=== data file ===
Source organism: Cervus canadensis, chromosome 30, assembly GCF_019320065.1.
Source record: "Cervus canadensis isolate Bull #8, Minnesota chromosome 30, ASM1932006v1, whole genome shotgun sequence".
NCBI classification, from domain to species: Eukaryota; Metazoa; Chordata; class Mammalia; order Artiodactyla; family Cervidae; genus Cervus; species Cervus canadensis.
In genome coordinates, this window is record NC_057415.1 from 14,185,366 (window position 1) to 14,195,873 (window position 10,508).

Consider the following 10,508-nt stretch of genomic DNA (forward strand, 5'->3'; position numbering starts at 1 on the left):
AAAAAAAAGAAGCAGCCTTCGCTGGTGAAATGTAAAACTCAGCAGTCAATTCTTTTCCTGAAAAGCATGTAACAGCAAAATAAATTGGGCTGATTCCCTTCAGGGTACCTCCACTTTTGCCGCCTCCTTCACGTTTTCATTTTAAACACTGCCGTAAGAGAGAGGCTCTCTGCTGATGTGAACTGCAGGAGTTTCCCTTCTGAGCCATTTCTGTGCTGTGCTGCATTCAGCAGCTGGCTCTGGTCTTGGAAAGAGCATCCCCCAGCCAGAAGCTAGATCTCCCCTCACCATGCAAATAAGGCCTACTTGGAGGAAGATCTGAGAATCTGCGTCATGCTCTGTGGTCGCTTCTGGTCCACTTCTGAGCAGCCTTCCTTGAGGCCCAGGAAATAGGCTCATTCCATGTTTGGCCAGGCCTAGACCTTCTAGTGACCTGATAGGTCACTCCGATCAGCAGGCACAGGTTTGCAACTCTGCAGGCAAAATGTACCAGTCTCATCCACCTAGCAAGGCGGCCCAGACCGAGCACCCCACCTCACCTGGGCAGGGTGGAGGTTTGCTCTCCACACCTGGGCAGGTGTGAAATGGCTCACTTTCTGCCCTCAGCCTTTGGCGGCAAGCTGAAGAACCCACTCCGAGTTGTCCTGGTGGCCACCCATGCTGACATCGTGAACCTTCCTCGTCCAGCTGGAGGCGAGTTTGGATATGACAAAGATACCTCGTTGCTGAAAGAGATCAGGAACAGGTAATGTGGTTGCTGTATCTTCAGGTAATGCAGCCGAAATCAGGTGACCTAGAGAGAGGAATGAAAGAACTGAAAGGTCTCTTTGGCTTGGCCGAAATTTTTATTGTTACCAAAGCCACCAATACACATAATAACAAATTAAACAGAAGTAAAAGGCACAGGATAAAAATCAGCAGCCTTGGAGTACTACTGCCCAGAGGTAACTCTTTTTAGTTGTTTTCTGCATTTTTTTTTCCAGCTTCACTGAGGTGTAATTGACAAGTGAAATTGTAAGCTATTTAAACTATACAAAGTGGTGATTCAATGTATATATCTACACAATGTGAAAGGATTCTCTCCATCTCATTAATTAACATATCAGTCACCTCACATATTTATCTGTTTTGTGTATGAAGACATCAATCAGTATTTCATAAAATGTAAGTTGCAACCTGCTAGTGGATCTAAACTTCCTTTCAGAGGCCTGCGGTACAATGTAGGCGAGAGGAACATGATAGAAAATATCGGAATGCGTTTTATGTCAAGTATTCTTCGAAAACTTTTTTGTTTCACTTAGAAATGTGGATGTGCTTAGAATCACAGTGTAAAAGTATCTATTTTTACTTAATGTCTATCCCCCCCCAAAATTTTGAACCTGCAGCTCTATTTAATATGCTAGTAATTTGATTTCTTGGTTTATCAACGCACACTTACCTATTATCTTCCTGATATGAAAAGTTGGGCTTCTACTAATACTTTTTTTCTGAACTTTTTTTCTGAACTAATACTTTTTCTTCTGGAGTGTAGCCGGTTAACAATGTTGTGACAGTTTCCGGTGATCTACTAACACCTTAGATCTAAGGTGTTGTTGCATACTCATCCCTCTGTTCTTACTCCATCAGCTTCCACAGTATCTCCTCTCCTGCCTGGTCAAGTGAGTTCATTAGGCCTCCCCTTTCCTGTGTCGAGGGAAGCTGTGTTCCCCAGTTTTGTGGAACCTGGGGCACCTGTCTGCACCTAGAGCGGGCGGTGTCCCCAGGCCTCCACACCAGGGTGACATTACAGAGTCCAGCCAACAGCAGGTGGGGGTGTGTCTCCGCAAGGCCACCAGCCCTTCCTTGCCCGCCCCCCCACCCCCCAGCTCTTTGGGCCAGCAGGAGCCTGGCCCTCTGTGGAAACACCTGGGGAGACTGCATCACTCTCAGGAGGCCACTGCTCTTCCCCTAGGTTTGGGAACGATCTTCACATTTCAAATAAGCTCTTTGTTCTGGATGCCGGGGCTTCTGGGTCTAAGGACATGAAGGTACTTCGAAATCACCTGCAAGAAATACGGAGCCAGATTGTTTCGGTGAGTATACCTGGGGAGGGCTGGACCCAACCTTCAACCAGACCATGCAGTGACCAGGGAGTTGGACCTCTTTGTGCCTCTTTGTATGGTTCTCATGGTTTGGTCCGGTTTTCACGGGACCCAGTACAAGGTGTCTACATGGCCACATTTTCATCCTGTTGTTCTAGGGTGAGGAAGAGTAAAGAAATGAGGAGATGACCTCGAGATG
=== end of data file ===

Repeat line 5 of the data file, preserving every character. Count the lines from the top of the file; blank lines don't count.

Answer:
Consider the following 10,508-nt stretch of genomic DNA (forward strand, 5'->3'; position numbering starts at 1 on the left):